President Sisi’s speech last weekend proclaiming a “National Strategy for Human Rights” for the five years from 2021 to 2026 was splashed across the front pages of the Egyptian press. Its declared aim, according to a presidential press release, is to “enhance and respect all civil, political, social, economic and cultural rights.”
If one is to believe the official version, it was a newly transformed president, one brimming with good resolutions, who addressed the nation on 11 September, suddenly convinced that there is “a close link between democracy and human rights.”
Sisi said Egypt now undertakes to “respect and protect the right to physical integrity, personal freedom, political practice, freedom of expression and formation of civil associations, as well as the right to litigation.” And as part of the strategy, civil society organisations will be invited to “show interest in enriching the Egyptian political experience,” he pledged.
But it took only 48 hours for facts on the ground to start casting doubt on Sisi’s promises. The family and lawyer of Alaa Abdel Fattah, a blogger held since September 2019 pending trial on charges of membership of a terrorist group, spreading false information, and abusing social media, reported on 13 September that a court had just extended his detention yet again, although his mental state is now very worrying.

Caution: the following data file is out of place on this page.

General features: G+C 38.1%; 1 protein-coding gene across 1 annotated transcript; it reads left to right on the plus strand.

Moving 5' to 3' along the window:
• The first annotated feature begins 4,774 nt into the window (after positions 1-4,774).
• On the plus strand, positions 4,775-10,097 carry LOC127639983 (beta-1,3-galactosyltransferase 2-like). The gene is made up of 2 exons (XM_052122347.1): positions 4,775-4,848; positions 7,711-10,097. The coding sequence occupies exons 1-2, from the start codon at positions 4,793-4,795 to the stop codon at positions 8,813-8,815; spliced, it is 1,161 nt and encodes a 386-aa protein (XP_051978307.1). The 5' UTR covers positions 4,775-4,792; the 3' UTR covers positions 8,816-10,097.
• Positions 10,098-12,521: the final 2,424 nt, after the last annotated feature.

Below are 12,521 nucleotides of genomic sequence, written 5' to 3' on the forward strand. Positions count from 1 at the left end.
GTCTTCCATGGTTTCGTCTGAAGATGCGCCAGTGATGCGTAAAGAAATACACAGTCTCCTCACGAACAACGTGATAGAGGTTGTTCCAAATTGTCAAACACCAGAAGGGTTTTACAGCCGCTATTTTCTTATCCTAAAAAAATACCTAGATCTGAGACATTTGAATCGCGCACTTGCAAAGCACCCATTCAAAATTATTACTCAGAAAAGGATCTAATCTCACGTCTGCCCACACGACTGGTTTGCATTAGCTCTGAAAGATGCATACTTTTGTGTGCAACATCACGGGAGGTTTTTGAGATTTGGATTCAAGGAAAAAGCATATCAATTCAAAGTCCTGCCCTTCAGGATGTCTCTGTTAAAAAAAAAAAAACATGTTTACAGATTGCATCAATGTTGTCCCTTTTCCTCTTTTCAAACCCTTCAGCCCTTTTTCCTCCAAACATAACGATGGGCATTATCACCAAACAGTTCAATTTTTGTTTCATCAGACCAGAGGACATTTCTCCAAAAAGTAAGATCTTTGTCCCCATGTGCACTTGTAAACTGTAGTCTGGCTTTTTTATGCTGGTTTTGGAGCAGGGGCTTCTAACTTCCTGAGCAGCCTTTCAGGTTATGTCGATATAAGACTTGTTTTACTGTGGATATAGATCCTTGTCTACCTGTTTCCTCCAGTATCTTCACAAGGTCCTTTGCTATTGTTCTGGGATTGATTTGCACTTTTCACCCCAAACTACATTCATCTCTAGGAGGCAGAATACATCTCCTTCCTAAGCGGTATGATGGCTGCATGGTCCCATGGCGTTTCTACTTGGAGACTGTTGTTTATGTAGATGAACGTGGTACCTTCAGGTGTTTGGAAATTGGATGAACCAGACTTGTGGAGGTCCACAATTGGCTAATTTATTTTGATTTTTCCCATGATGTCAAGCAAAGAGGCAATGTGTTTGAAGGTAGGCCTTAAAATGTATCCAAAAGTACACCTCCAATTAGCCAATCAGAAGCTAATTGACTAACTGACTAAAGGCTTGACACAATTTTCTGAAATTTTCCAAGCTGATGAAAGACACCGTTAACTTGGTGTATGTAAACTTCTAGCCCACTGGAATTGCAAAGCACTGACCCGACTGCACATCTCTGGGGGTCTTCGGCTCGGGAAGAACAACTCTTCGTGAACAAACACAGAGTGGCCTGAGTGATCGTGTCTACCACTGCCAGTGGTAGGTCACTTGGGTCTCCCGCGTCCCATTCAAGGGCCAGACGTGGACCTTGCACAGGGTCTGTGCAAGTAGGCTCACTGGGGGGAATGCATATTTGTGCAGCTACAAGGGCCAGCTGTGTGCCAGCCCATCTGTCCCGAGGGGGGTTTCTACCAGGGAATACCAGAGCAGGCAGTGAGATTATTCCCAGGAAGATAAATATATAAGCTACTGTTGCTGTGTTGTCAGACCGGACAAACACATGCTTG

His is not an isolated case. At least 27 other journalists are currently imprisoned and, like Fattah, the overwhelming majority have been held for long periods and are awaiting trial. When some are released, such as Solafa Magdy in April and Esraa Abdel Fattah in July, others soon replace them. The latest to be jailed were Abdel Nasser Salama in July and Rabie El-Sheikh in August.
“We would welcome the Egyptian government’s adoption of a long-term vision for improving human rights if we didn’t have grounds for a certain scepticism,” RSF secretary-general Christophe Deloire said. “We hope that this national programme for human rights will be something other than a joke in bad taste, and we invite the Egyptian authorities to lose no time in giving concrete evidence of their commitment by immediately releasing all imprisoned journalists. Where appropriate, we will applaud any constructive initiative.”
Sisi’s claims about press freedom in Egypt have been belied by the reality of his policies in the past. “No one in Egypt can bar anyone working in media or journalism or on TV from expressing their views,” he told CNN in September 2015. But Egypt has become one of the world’s biggest jailers of journalists since Sisi became president.
In May, the UN Working Group on Arbitrary Detention confirmed that all of the ten journalists named in a letter it received last year from RSF were detained arbitrarily. Of the ten journalists listed in RSF’s letter in April 2020, only five have since been released. It was partly for this reason that Field Marshal Sisi’s portrait was included in RSF’s latest gallery of press freedom predators.
Egypt is ranked 166th out of 180 countries in RSF's 2021 World Press Freedom Index.